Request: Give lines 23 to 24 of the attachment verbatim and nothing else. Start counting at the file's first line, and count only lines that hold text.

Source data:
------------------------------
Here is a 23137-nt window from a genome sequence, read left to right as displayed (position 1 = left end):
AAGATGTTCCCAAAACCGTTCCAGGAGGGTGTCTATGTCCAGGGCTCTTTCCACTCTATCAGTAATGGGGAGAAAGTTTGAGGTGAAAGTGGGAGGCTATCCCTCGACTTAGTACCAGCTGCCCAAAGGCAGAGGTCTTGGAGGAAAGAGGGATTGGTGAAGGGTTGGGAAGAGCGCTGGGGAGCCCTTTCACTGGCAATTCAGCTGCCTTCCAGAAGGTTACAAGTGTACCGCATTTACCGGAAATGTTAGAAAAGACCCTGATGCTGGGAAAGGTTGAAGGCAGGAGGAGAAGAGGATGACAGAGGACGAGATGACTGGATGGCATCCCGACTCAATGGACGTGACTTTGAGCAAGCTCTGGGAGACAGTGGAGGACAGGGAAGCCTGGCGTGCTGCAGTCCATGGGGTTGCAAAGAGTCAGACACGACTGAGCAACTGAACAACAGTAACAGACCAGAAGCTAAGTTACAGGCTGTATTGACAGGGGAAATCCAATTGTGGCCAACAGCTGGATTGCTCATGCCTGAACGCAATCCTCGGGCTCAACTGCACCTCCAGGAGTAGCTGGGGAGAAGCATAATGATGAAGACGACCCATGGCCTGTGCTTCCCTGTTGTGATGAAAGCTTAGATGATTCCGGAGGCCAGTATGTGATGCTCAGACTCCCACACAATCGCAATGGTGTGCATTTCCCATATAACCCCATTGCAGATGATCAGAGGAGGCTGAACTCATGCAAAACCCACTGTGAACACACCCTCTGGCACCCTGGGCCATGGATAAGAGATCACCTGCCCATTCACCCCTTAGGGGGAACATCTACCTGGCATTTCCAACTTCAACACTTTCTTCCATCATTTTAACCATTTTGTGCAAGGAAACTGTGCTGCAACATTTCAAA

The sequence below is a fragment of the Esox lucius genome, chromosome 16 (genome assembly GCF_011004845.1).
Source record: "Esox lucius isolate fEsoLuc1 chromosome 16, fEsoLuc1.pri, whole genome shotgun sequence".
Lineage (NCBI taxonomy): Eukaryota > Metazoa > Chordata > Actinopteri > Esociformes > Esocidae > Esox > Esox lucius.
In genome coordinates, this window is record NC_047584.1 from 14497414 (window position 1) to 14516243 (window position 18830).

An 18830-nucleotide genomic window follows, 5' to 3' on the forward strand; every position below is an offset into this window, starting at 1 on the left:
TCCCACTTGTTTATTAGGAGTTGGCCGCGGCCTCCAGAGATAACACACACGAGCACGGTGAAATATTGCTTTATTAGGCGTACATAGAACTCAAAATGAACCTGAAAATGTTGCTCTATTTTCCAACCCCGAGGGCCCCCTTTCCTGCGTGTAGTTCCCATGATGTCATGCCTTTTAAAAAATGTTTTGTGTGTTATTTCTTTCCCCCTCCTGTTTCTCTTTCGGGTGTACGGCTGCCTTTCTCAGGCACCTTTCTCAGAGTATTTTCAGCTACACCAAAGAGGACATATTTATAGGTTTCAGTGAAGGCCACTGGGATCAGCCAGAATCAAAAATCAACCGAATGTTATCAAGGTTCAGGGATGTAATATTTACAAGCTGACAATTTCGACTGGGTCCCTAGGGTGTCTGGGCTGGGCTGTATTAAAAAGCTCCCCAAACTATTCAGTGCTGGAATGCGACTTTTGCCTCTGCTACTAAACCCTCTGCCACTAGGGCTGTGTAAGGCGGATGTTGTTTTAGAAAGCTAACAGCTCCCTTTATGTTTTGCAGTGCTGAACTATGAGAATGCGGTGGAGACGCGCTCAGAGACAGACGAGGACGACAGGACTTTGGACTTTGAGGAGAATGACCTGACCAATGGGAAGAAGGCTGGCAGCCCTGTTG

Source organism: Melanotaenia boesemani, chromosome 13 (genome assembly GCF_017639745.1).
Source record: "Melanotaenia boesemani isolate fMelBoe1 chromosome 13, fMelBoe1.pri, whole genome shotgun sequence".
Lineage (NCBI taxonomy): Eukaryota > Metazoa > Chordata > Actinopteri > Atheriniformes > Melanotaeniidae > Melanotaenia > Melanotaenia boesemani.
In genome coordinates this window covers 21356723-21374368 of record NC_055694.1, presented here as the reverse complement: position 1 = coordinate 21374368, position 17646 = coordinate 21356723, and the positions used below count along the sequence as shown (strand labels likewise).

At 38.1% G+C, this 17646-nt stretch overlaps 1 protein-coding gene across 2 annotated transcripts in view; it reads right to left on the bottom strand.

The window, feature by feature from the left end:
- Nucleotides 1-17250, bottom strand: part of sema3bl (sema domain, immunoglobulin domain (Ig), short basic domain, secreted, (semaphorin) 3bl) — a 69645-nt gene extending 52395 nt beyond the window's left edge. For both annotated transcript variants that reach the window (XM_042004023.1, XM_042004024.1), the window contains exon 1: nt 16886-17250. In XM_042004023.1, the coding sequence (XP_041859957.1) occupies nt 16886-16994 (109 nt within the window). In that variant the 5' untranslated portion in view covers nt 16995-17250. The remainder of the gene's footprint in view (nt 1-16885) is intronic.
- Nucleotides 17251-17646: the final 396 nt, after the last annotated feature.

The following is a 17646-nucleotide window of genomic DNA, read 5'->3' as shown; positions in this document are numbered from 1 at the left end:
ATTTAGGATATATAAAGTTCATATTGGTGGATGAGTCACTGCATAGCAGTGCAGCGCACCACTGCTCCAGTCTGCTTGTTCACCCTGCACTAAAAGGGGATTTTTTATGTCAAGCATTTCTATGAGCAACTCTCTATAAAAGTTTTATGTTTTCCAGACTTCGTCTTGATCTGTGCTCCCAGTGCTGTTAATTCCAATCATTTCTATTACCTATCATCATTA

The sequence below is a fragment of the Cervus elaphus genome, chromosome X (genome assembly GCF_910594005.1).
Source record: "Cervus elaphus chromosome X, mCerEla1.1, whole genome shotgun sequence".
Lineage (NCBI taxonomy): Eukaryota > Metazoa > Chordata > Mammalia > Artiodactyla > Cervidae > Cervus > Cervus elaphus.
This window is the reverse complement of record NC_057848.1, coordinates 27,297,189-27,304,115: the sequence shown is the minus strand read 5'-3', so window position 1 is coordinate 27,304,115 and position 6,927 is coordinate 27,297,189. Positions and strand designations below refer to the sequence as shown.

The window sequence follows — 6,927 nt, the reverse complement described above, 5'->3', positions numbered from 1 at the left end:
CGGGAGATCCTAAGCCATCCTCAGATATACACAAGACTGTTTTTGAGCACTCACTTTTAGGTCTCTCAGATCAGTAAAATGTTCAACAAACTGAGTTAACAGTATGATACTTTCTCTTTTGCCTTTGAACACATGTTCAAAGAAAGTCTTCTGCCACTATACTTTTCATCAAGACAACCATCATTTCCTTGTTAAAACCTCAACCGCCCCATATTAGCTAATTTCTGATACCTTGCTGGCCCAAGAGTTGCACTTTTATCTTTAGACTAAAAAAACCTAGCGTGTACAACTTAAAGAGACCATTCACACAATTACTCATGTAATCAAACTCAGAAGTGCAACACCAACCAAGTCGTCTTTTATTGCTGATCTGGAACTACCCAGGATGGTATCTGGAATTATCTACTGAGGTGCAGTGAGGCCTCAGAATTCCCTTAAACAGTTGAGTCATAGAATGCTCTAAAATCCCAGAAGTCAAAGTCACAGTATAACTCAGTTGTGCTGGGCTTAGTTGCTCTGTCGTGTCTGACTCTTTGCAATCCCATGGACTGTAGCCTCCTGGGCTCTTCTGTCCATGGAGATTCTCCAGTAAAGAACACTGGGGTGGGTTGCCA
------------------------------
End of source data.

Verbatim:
The window sequence follows — 6,927 nt, the reverse complement described above, 5'->3', positions numbered from 1 at the left end:
CGGGAGATCCTAAGCCATCCTCAGATATACACAAGACTGTTTTTGAGCACTCACTTTTAGGTCTCTCAGATCAGTAAAATGTTCAACAAACTGAGTTAACAGTATGATACTTTCTCTTTTGCCTTTGAACACATGTTCAAAGAAAGTCTTCTGCCACTATACTTTTCATCAAGACAACCATCATTTCCTTGTTAAAACCTCAACCGCCCCATATTAGCTAATTTCTGATACCTTGCTGGCCCAAGAGTTGCACTTTTATCTTTAGACTAAAAAAACCTAGCGTGTACAACTTAAAGAGACCATTCACACAATTACTCATGTAATCAAACTCAGAAGTGCAACACCAACCAAGTCGTCTTTTATTGCTGATCTGGAACTACCCAGGATGGTATCTGGAATTATCTACTGAGGTGCAGTGAGGCCTCAGAATTCCCTTAAACAGTTGAGTCATAGAATGCTCTAAAATCCCAGAAGTCAAAGTCACAGTATAACTCAGTTGTGCTGGGCTTAGTTGCTCTGTCGTGTCTGACTCTTTGCAATCCCATGGACTGTAGCCTCCTGGGCTCTTCTGTCCATGGAGATTCTCCAGTAAAGAACACTGGGGTGGGTTGCCA